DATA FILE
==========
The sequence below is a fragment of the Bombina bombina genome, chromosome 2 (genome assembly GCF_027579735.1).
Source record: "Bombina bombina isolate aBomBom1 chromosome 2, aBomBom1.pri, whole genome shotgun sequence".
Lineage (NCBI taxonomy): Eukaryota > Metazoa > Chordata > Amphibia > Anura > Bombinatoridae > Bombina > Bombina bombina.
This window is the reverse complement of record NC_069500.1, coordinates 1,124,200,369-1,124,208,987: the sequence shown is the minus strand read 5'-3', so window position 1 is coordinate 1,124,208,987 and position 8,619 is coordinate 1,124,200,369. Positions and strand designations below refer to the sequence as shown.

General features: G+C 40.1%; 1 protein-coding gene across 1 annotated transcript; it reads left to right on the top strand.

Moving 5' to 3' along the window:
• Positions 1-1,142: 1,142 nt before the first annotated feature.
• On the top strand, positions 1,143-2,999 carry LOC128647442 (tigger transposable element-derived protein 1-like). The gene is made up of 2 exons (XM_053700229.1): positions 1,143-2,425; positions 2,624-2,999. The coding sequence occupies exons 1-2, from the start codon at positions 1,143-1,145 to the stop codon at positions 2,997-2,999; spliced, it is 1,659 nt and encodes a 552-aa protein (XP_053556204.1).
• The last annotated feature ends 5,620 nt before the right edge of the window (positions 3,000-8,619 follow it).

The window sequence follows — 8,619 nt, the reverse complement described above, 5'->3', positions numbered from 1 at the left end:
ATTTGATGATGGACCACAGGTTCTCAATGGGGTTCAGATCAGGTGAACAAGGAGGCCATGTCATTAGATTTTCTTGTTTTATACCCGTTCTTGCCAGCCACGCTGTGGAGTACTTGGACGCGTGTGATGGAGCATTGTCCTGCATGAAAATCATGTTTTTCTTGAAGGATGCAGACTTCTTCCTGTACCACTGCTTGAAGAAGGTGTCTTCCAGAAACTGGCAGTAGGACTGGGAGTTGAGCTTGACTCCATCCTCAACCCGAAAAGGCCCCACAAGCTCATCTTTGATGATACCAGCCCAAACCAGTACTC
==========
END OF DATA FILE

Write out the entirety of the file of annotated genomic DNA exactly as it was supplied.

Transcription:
The sequence below is a fragment of the Bombina bombina genome, chromosome 2 (genome assembly GCF_027579735.1).
Source record: "Bombina bombina isolate aBomBom1 chromosome 2, aBomBom1.pri, whole genome shotgun sequence".
Lineage (NCBI taxonomy): Eukaryota > Metazoa > Chordata > Amphibia > Anura > Bombinatoridae > Bombina > Bombina bombina.
This window is the reverse complement of record NC_069500.1, coordinates 1,124,200,369-1,124,208,987: the sequence shown is the minus strand read 5'-3', so window position 1 is coordinate 1,124,208,987 and position 8,619 is coordinate 1,124,200,369. Positions and strand designations below refer to the sequence as shown.

General features: G+C 40.1%; 1 protein-coding gene across 1 annotated transcript; it reads left to right on the top strand.

Moving 5' to 3' along the window:
• Positions 1-1,142: 1,142 nt before the first annotated feature.
• On the top strand, positions 1,143-2,999 carry LOC128647442 (tigger transposable element-derived protein 1-like). The gene is made up of 2 exons (XM_053700229.1): positions 1,143-2,425; positions 2,624-2,999. The coding sequence occupies exons 1-2, from the start codon at positions 1,143-1,145 to the stop codon at positions 2,997-2,999; spliced, it is 1,659 nt and encodes a 552-aa protein (XP_053556204.1).
• The last annotated feature ends 5,620 nt before the right edge of the window (positions 3,000-8,619 follow it).

The window sequence follows — 8,619 nt, the reverse complement described above, 5'->3', positions numbered from 1 at the left end:
ATTTGATGATGGACCACAGGTTCTCAATGGGGTTCAGATCAGGTGAACAAGGAGGCCATGTCATTAGATTTTCTTGTTTTATACCCGTTCTTGCCAGCCACGCTGTGGAGTACTTGGACGCGTGTGATGGAGCATTGTCCTGCATGAAAATCATGTTTTTCTTGAAGGATGCAGACTTCTTCCTGTACCACTGCTTGAAGAAGGTGTCTTCCAGAAACTGGCAGTAGGACTGGGAGTTGAGCTTGACTCCATCCTCAACCCGAAAAGGCCCCACAAGCTCATCTTTGATGATACCAGCCCAAACCAGTACTC